I mean, my label now, The Buddy System, is really a platform for experimentation with no focus on making money or a living from it, so its purely artistic and no pressure at all. BUT for a label, like OVUM (which I co-founded with Wink but left in 2002), there was major pressure to sell records and keep our standing with Sony (at the time). There is fun in that too, learning about scheduling, strategies, marketing etc. Its much easier to get music out these days but the hardest part now is making any sort of money from it due to streaming. They have ruined the business model for the artist. As a consumer and educator, I love streaming but as an artist, label, its a waste of time giving over your power.  

Bandcamp is the savior though. What a beautiful business model, but the hardest challenge is convincing the new generation to pay for music. The value has been diminished.

The best way to look after yourself as a touring DJ…

Well, when I did do it (I play live show more now pre-covid), you have to understand the extreme privilege that you have to travel the globe playing records that you love for people that love them. What a concept. To bring happiness to those people if only for a few hours. To share in a collective consciousness. You must remain humble in the fact that you are a messenger of spiritual awakening and that you have a responsibility to educate but also entertain. Ego can take over this vision and thus the experience is one sided.

The most effective way to stay grounded…

Gratitude shown daily in a ritual of some kind, however you choose to show your thanks.

The role you think music holds in contemporary society…

Music will always be the universal language. Vibrations hold power. The power to change alchemically, emotionally and physically.  Now, how that is used and valued is something that needs improving due to the homogenization of music as sonic wallpaper used to sell us on everything, even selling us on the devaluing of the art itself through streaming.  We as artists, must not forget the power of music and the encoding that can be placed within

The thing you wish you’d known when you started out…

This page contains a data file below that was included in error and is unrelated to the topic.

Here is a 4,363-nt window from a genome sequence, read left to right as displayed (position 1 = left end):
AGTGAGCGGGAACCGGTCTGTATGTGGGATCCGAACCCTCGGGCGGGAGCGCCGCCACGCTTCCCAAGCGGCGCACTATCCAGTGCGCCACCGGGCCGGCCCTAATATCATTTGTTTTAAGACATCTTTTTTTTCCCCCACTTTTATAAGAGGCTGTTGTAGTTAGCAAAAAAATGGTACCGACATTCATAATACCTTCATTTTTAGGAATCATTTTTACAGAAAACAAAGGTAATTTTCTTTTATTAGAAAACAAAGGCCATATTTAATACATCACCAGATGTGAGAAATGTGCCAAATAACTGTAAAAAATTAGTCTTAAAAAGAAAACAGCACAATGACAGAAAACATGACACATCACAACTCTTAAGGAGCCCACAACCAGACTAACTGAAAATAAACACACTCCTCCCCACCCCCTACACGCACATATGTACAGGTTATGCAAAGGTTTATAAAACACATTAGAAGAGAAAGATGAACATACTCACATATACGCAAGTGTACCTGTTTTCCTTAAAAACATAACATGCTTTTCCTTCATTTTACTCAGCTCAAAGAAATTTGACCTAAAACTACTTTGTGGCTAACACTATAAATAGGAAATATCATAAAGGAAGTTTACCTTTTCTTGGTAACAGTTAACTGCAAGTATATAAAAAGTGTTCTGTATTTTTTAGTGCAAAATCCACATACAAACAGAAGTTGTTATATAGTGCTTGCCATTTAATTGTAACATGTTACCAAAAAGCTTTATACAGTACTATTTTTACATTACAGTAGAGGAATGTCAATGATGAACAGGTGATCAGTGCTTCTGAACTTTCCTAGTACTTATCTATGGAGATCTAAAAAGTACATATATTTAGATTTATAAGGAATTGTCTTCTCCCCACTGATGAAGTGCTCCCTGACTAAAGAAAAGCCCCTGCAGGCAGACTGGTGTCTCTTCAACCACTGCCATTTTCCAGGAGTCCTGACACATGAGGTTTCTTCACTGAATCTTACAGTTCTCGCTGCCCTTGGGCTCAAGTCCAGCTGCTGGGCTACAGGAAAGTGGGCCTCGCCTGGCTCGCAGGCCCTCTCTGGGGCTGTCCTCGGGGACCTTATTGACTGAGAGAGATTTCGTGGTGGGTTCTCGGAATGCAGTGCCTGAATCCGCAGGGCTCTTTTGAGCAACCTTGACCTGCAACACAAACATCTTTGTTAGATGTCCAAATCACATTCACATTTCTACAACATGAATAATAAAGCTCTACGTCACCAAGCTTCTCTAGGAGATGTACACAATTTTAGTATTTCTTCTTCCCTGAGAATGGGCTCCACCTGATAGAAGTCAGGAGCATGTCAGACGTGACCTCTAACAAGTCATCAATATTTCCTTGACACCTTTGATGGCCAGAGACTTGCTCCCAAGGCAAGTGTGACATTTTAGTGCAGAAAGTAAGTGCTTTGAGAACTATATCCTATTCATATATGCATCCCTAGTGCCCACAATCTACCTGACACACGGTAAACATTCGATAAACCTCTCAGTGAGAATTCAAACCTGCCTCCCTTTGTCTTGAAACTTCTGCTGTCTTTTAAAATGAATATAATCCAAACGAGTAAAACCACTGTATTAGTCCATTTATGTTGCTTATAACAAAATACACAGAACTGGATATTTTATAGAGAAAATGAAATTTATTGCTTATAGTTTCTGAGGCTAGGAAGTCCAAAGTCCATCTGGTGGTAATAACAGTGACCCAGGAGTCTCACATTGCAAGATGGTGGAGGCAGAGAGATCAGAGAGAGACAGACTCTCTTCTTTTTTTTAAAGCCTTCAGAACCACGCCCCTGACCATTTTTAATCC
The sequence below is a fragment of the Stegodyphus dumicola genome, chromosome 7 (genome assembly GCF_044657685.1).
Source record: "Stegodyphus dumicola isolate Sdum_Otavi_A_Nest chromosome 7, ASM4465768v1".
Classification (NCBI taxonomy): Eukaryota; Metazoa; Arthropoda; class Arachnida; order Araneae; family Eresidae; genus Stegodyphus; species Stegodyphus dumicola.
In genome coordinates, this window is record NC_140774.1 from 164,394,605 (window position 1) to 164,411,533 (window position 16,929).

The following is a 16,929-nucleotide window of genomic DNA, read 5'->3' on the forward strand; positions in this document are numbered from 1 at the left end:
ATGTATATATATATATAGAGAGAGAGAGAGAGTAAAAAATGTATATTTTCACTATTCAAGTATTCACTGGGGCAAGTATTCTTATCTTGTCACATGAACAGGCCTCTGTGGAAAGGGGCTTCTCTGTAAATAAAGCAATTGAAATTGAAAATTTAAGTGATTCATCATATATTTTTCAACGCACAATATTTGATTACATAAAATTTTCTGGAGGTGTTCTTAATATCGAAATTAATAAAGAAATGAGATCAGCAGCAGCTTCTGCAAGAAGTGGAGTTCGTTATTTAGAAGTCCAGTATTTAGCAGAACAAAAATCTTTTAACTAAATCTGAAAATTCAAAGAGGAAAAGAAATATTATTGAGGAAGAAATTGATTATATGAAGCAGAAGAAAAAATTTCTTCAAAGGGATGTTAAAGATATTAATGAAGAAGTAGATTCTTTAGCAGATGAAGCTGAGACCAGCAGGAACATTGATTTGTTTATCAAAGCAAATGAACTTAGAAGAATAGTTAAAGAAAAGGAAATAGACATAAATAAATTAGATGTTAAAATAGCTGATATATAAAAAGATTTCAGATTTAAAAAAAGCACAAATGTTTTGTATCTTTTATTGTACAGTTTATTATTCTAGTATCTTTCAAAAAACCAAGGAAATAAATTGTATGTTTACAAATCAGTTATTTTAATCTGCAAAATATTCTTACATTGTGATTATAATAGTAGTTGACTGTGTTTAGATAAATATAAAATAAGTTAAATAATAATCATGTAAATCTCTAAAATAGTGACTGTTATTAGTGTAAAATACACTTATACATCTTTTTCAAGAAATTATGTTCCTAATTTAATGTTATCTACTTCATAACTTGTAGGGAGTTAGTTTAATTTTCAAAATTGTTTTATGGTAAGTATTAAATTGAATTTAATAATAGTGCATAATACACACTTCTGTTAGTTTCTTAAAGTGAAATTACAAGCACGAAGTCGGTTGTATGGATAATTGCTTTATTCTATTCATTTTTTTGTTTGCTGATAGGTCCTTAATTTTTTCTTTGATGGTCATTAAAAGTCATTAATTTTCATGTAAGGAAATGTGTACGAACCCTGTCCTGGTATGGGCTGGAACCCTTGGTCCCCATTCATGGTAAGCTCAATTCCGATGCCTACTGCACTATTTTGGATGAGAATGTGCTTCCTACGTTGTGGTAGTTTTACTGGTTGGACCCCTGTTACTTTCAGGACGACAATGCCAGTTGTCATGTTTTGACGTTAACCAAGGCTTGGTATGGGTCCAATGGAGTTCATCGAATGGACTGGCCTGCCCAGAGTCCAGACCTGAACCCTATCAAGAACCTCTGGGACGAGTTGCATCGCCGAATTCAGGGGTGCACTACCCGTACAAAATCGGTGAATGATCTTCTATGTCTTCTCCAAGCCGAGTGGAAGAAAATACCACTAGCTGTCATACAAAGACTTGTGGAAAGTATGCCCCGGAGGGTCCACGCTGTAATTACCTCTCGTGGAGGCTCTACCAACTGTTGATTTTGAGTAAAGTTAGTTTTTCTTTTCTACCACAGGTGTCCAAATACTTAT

I'm glad I didn’t know anything because the magic in discovery and mistakes, makes you who you are. I have no wishes.

The most important piece of advice you’ve been given…

An old manager told me to incorporate. Everyone starting out should incorporate. Think on the level of these major but without ripping people off. The benefits of the corporation (even if you are an artist) is unreal.  I feel if more artists realize this, the less, ’starving’ artists we will have.

The person that has inspired you the most…

Both my parents equally. Always giving me the power and knowledge to understand that I belong wherever I wish.  I am a global citizen a universal being, who has the right to be here and now.

The most valuable thing you’ve learnt about yourself…

That I'm a good educator and will only get better. Wow, I love it so much. Professor life.

The secret to a long and fruitful career…

Continue to be yourself. If you feel like doing a punk album, do it. The continued expression of who you are, always embrace that. Equally important is keeping your business straight. At least as best you can. 

The advice you would give to someone who is considering pursuing a career in music…

It's a roller coaster and much harder now, because everyone is a dj and musician, due to access and volume of output. But if you are serious and love what you are doing this will shine through the music, and who knows, you may even get featured in Ransom Note.